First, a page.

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Oscar Nominee: Das Weisse Band (The White Ribbon)

Das Weisse Band (The White Ribbon)
Starring Christian Friedel, Ulrich Tukur, Burghart Klauβner, Leonie Benesch, Susanne Lothar
Rated R; German w/ English subtitles
coming soon to the Esquire Theatre

Christian Friedel and Leonie Benesch in "Das Weisse Band" (The White Ribbon)

Michael Haneke likes to scare people, but he's much more covert about it than your typical horror film director. He spooks and thrills more with what you don't see than what you do see, and he has a lot to say about the miserable state of society in general. (Check out his previous films--Cache and Funny Games, which is an American remake of his own German version--for proof of that.) Das Weisse Band (The White Ribbon), his latest film as well as the favorite to win the best foreign language film Oscar this year, is no exception. The power of suggestion and the implications of what are happening off-screen are more chilling than a number of horror/thriller films I've seen in years past.

The film takes place in a small German village between 1913 and 1914, just before the start of World War I, and is run primarily by a rich Baron (Tukur), who employs the majority of the villagers. The Protestant community seems almost Puritanical in its harsh practices and viewpoints on life, thanks to its strict and unforgiving pastor (Klauβner). The stifling atmosphere is a breeding ground for scorn, contempt, and cruelty among many of the children, some of whom appear to be involved in several strange and increasingly violent incidents in the village. As the mystery escalates, one begins to wonder if the children are merely a product of their environment and an ominous, indirect warning of what's to come in terms war and fascism.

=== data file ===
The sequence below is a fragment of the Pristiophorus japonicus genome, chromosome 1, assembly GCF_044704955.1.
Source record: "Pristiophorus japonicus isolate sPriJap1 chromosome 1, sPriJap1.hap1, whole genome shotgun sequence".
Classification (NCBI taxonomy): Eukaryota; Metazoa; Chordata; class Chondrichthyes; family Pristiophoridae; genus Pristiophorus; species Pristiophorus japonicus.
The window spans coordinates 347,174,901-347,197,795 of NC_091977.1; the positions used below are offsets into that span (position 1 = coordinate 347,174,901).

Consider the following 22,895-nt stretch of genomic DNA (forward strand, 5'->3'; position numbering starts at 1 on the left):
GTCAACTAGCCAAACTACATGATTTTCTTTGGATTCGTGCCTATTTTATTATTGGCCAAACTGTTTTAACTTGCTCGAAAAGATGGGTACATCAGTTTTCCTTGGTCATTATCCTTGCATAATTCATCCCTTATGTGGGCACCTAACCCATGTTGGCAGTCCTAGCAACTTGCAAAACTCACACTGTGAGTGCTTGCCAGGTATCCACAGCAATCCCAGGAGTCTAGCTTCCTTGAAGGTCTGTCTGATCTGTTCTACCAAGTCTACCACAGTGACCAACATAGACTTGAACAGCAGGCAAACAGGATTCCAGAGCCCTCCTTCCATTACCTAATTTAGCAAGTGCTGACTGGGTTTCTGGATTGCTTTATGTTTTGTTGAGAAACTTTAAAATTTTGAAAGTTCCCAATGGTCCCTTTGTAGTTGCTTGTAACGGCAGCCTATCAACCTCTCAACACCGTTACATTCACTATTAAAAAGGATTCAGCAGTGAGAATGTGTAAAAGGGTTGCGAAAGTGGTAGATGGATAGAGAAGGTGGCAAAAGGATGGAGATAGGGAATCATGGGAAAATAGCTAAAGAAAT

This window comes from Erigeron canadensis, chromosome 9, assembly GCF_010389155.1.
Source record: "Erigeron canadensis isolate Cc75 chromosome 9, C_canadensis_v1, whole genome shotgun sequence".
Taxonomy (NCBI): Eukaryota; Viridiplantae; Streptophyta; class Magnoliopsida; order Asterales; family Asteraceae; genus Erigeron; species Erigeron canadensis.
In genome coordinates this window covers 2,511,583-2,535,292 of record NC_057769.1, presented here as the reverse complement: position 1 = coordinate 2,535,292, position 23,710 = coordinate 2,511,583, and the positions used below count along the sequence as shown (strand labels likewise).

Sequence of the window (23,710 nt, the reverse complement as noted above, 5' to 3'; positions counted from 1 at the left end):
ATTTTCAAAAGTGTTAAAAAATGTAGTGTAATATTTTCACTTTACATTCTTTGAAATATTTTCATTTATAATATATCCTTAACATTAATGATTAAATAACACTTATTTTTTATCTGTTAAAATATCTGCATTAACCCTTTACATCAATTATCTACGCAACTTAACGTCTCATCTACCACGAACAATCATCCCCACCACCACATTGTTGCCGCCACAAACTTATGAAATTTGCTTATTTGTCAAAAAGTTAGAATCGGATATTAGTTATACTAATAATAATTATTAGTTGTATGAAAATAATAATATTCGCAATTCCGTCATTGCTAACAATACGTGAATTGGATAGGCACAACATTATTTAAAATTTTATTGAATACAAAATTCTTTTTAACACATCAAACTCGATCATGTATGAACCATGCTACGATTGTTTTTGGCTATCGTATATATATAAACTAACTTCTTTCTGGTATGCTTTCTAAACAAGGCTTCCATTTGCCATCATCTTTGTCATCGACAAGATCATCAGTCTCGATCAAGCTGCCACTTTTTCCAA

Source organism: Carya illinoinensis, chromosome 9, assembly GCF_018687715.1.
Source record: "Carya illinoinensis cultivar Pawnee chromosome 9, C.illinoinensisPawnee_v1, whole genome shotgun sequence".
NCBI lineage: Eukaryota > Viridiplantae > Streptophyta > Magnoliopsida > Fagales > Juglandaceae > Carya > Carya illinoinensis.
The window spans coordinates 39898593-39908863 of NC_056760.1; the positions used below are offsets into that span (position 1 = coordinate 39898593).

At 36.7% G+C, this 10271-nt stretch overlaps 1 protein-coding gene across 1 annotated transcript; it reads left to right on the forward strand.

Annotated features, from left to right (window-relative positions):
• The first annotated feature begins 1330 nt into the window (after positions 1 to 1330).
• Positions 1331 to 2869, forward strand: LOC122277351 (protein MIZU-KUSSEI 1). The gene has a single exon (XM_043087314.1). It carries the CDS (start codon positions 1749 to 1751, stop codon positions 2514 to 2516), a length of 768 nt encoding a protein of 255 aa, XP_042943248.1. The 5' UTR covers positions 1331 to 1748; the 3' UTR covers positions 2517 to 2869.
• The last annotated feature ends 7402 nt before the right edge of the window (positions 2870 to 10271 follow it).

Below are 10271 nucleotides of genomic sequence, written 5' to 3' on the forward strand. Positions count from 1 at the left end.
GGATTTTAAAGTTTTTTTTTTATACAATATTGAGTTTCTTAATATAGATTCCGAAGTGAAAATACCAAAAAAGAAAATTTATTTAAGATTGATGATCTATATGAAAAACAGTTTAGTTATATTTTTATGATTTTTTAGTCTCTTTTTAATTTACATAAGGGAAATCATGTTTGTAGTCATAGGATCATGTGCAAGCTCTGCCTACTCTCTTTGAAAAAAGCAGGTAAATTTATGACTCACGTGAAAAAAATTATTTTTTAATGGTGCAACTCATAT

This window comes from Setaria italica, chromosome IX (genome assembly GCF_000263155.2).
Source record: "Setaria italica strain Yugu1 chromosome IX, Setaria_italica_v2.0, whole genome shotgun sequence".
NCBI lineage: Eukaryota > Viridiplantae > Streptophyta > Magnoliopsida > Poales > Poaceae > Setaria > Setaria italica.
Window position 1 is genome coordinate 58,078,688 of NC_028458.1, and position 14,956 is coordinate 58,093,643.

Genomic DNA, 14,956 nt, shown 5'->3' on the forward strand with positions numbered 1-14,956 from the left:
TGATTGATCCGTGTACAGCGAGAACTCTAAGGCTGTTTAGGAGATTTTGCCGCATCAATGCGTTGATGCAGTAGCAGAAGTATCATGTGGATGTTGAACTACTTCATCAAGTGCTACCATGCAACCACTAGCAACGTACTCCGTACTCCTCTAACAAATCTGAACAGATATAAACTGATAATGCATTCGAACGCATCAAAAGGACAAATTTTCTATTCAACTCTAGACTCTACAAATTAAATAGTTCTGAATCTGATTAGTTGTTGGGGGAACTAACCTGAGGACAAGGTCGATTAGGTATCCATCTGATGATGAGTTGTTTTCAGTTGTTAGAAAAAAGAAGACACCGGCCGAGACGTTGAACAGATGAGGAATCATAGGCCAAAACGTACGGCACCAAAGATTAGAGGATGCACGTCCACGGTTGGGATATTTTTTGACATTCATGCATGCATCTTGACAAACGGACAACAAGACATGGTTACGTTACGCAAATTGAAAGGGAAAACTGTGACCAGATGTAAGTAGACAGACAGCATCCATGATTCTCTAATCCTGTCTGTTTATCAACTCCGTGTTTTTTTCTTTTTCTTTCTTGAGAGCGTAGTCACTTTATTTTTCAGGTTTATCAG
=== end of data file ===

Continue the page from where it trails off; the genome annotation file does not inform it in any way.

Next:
The cinematography is utterly brilliant. The camera does not follow the characters but rather forces them to enter and exit still shots. This presents numerous opportunities for incidents to occur off-camera, and at times, behind closed doors. The movie is filmed in what can only be described as almost stark black and white, and the extreme dark versus light contrasts lend themselves perfectly to the rigid, unrelenting nature of the community. The overall visual effects work flawlessly in conjunction with the superb performances of the cast, particularly those of the child actors. The film definitely leaves the audience wondering in terms of "whodunnit," but that becomes secondary to its commentary on what a sterile, unloving environment can produce.


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